Specialists in cross border taxation and complex corporate structures

Est. 2017

call now to book a free consultation

Principal Residence Reporting

On October 3, the Government announced an administrative change to reporting requirements for the sale of a principal residence. The principal residence exemption is an income tax benefit that generally provides you an exemption from tax on the capital gain realized when you sell the property that is your principal residence. Generally, the exemption applies for each year the property is designated as your principal residence. Starting with the 2016 tax year, individuals who sell their principal residence will have to report the sale on Schedule 3 of your tax return. Reporting will be required for sales that occur on or after January 1, 2016.
In prior years Canada Revenue Agency did not require any reporting related to the sale of a principal residence if the property was your principal residence for every year you owned it. If the property was not your principal residence for every year you owned it (e.g., a different property, such as a cottage, was designated as your principal residence for one of the years during the same period of ownership), Form T2091 (IND), Designation of a property as a principal residence by an individual, would have to be filed with the individual’s T1.The representative of a deceased person would have to use Form T1255, Designation of a property as a principal residence by the legal representative of a deceased individualinstead. The Canada Revenue Agency’s previous administrative practice did not apply to trusts. Trusts that designate a property as a principal residence for one or more tax years must complete Form T1079, Designation of a Property as a Principal Residence by a Personal Trustand attach it to their T3 for the year in which the sale (or deemed disposition) occurred.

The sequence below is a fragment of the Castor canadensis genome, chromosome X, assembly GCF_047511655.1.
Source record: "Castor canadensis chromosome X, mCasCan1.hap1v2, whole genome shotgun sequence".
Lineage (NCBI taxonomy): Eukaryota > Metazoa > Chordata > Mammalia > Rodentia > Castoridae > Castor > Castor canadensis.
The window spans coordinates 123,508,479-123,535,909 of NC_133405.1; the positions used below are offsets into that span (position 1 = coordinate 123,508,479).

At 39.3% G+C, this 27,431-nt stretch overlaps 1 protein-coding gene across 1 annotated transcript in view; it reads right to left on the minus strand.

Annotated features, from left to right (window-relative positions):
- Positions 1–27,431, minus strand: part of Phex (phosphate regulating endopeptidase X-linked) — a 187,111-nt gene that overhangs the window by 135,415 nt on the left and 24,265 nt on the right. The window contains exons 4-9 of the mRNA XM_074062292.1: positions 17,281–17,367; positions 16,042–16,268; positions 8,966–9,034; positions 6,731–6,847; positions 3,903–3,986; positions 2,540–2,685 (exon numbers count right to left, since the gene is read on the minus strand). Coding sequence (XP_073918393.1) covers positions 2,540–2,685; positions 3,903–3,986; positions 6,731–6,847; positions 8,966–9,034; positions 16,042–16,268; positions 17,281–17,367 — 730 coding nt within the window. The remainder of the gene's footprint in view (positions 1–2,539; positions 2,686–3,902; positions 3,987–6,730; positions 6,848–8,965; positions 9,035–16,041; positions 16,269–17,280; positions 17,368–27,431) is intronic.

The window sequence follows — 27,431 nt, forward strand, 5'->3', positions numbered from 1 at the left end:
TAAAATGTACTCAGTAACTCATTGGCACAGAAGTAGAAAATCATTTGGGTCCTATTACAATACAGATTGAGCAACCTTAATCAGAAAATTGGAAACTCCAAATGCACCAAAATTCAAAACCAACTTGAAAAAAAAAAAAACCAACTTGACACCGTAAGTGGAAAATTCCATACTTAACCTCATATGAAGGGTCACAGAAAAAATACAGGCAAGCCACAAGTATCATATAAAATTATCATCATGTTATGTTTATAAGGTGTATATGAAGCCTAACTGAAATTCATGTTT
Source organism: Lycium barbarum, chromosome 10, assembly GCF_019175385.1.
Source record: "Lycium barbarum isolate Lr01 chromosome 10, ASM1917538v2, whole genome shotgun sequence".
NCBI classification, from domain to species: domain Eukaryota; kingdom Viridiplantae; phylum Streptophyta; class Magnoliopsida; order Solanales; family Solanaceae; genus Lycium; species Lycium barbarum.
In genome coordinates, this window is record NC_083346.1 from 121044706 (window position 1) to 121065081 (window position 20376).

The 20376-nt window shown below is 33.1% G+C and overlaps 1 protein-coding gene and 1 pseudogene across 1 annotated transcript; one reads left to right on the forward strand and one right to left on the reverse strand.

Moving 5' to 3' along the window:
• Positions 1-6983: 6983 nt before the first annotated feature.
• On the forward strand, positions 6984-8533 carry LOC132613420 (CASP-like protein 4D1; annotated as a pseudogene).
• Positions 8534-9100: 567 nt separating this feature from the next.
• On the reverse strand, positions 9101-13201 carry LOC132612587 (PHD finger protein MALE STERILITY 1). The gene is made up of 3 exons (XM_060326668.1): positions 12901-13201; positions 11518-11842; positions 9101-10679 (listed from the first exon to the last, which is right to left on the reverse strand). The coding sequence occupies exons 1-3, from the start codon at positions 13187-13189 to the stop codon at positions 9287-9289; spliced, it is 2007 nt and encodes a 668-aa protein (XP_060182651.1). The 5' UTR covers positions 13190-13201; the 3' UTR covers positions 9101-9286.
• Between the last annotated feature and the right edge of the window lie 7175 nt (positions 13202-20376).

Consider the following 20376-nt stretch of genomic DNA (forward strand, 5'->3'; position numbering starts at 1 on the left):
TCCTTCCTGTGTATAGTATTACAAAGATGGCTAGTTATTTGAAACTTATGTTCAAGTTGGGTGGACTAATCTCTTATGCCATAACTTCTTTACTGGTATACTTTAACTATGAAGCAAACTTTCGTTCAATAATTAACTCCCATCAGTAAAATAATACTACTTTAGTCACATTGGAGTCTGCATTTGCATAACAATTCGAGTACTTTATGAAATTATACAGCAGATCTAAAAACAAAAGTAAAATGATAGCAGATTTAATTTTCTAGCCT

You will complete Schedule 3 and file it with your T1 Income Tax and Benefit Returnfor the year you sell the property. If the property was your principal residence for every year that you owned it, you will make the principal residence designation in your Schedule 3. In this case, the year of acquisition, proceeds of disposition and the description of the property are the information that will have to be reported. Form T2091 (or Form T1255) will still be required for the designation in the case the property was not your principal residence for all of the years that you owned it. For the sale of a principal residence in 2016 or later tax years, Canada Revenue Agency will only allow the principal residence exemption if you report the sale and designation of principal residence in your income tax return. If you forget to make a designation of principal residence in the year of the sale, it is very important to ask the Canada Revenue Agency to amend your income tax and benefit return for that year. Under proposed changes, the Canada Revenue Agency will be able to accept a late designation in certain circumstances, but a penalty may apply. The penalty is the lesser of the following amounts: $8,000; or $100 for each complete month from the original due date to the date your request was made in a form satisfactory to the Canada Revenue Agency. For dispositions occurring during this communication period, including those that occur in the 2016 taxation year (generally for which the designation would be required to be made in tax filings due by late April 2017) the penalty for late-filing a principal residence designation will only be assessed in the most excessive cases. If only a part of your home qualifies as your principal residence and you used the other part to earn or produce income, you may have to split the selling price and the adjusted cost base between the part you used for your principal residence and the part you used for other purposes (for example, rental or business). You can do this by using square metres or the number of rooms, as long as the split is reasonable. The new rules apply for deemed dispositions. A deemed disposition occurs when you are considered to have disposed of property, even though you did not actually sell it. For example, a deemed disposition will occur if there is a change in use of the property: You change all or part of your principal residence to a rental or business operation. You change your rental or business operation to a principal residence. When you change the use of a property, you are generally considered to have sold the property at its fair market value and to have immediately reacquired the property for the same amount. You have to report the disposition (and designation) of your principal residence and/or the resulting capital gain or loss (in certain situations) in the year the change of use occurs. Please refer to these documentations below from the Canada Revenue Agency for more information. Income Tax Folio S1-F3-C2, Principal Residence T4037, Capital Gains When someone has died / Deemed disposition of property If you have any questions please contact Robert McGaghran 905-334-3853
Scroll to Top


EST. 2017

Use the form below to send us an email

Please select a Service below

our location